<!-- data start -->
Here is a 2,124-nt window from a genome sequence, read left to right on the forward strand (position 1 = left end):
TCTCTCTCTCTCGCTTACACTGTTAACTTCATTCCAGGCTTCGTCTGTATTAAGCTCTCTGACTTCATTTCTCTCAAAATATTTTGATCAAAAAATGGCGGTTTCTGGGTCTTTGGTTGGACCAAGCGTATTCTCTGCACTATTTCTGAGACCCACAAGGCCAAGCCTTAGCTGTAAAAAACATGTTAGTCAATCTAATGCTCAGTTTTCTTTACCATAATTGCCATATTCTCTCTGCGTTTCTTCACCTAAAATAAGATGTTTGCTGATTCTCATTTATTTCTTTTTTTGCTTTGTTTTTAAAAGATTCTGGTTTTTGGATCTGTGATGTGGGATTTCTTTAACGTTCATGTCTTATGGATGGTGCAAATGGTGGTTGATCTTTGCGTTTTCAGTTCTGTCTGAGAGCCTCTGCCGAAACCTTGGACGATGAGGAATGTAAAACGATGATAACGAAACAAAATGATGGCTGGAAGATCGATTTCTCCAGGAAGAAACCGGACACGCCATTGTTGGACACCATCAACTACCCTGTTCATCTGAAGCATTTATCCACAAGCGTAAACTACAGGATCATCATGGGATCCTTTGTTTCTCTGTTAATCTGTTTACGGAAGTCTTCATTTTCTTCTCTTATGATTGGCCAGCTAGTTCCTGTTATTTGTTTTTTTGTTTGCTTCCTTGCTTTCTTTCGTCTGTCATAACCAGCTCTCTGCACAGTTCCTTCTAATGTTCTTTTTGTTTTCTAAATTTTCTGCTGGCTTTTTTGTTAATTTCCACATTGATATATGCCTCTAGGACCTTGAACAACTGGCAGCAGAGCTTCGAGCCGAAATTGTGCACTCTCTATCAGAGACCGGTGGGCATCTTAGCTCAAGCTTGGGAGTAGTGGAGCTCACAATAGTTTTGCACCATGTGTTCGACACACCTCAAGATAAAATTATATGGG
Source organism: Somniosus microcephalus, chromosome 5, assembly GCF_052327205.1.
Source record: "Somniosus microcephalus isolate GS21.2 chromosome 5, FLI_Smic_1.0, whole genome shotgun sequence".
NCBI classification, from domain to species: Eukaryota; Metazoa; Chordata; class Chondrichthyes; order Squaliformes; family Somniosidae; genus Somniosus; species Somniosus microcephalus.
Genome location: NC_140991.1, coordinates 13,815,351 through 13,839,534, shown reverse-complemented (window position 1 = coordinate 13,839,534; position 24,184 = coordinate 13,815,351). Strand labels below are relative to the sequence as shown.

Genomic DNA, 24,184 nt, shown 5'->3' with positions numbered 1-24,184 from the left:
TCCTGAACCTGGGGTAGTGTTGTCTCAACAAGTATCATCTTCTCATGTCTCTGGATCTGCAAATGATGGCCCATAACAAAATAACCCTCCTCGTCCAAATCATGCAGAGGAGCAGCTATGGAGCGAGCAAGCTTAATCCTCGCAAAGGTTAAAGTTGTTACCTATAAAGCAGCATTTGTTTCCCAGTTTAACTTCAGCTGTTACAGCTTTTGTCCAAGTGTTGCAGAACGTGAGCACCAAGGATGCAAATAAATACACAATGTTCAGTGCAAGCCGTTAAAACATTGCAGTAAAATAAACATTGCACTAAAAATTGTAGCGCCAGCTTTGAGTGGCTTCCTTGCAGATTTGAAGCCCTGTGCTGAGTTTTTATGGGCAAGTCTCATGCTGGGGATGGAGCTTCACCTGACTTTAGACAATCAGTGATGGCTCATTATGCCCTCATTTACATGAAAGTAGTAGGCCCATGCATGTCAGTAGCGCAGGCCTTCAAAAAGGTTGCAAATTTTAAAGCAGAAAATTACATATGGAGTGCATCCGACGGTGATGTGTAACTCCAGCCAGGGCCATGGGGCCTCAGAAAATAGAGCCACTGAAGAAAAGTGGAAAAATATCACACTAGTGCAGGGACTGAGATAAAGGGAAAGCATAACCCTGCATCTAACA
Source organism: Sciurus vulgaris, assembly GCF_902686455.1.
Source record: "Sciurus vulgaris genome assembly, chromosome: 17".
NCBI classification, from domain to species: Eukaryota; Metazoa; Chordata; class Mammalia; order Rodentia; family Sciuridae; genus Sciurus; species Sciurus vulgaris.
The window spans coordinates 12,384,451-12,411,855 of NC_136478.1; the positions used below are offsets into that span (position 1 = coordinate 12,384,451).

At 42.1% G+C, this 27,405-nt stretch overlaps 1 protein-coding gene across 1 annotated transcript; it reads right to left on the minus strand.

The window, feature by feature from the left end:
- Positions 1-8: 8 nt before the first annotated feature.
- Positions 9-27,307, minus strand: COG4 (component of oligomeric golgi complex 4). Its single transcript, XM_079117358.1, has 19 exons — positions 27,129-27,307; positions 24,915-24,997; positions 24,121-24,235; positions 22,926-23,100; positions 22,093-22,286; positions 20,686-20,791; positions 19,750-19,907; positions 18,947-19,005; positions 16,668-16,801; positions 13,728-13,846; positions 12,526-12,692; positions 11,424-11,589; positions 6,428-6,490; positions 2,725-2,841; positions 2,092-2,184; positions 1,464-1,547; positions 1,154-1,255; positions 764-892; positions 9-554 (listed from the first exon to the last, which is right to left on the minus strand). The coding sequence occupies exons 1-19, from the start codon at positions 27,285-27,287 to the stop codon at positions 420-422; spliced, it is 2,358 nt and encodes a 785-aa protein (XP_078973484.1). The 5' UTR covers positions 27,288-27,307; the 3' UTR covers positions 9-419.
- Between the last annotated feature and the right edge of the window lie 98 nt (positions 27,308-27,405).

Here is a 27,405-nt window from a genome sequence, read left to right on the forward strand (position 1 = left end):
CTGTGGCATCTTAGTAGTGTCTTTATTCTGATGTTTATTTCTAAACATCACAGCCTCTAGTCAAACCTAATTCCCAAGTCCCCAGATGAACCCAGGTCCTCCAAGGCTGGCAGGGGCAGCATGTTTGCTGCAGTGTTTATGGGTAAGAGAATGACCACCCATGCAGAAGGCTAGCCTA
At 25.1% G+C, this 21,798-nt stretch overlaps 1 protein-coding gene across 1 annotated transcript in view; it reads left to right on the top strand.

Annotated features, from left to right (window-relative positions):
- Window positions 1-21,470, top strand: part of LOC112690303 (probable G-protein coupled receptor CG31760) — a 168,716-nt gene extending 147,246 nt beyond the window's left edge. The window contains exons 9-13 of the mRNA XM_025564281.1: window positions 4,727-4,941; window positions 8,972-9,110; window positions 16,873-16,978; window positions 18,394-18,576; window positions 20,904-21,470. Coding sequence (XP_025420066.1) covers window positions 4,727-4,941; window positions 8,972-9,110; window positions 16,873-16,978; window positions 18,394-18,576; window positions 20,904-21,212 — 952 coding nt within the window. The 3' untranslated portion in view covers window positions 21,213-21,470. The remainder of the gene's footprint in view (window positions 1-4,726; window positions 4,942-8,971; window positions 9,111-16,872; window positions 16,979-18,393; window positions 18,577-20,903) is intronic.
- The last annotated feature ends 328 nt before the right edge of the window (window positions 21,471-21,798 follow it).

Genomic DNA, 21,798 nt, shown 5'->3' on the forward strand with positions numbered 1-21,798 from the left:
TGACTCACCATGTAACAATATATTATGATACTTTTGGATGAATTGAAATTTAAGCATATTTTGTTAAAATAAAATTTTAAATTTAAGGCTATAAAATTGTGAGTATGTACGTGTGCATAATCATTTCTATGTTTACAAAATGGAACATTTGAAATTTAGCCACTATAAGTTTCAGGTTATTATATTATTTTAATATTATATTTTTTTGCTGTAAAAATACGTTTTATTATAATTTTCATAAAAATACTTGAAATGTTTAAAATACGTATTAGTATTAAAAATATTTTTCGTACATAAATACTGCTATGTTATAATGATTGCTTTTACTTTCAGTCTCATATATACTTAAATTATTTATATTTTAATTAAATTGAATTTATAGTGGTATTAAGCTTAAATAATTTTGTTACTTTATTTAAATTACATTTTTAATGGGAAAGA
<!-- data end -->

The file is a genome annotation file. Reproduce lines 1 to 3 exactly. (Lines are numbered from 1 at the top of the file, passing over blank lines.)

Here is a 2,124-nt window from a genome sequence, read left to right on the forward strand (position 1 = left end):
TCTCTCTCTCTCGCTTACACTGTTAACTTCATTCCAGGCTTCGTCTGTATTAAGCTCTCTGACTTCATTTCTCTCAAAATATTTTGATCAAAAAATGGCGGTTTCTGGGTCTTTGGTTGGACCAAGCGTATTCTCTGCACTATTTCTGAGACCCACAAGGCCAAGCCTTAGCTGTAAAAAACATGTTAGTCAATCTAATGCTCAGTTTTCTTTACCATAATTGCCATATTCTCTCTGCGTTTCTTCACCTAAAATAAGATGTTTGCTGATTCTCATTTATTTCTTTTTTTGCTTTGTTTTTAAAAGATTCTGGTTTTTGGATCTGTGATGTGGGATTTCTTTAACGTTCATGTCTTATGGATGGTGCAAATGGTGGTTGATCTTTGCGTTTTCAGTTCTGTCTGAGAGCCTCTGCCGAAACCTTGGACGATGAGGAATGTAAAACGATGATAACGAAACAAAATGATGGCTGGAAGATCGATTTCTCCAGGAAGAAACCGGACACGCCATTGTTGGACACCATCAACTACCCTGTTCATCTGAAGCATTTATCCACAAGCGTAAACTACAGGATCATCATGGGATCCTTTGTTTCTCTGTTAATCTGTTTACGGAAGTCTTCATTTTCTTCTCTTATGATTGGCCAGCTAGTTCCTGTTATTTGTTTTTTTGTTTGCTTCCTTGCTTTCTTTCGTCTGTCATAACCAGCTCTCTGCACAGTTCCTTCTAATGTTCTTTTTGTTTTCTAAATTTTCTGCTGGCTTTTTTGTTAATTTCCACATTGATATATGCCTCTAGGACCTTGAACAACTGGCAGCAGAGCTTCGAGCCGAAATTGTGCACTCTCTATCAGAGACCGGTGGGCATCTTAGCTCAAGCTTGGGAGTAGTGGAGCTCACAATAGTTTTGCACCATGTGTTCGACACACCTCAAGATAAAATTATATGGG
Source organism: Somniosus microcephalus, chromosome 5, assembly GCF_052327205.1.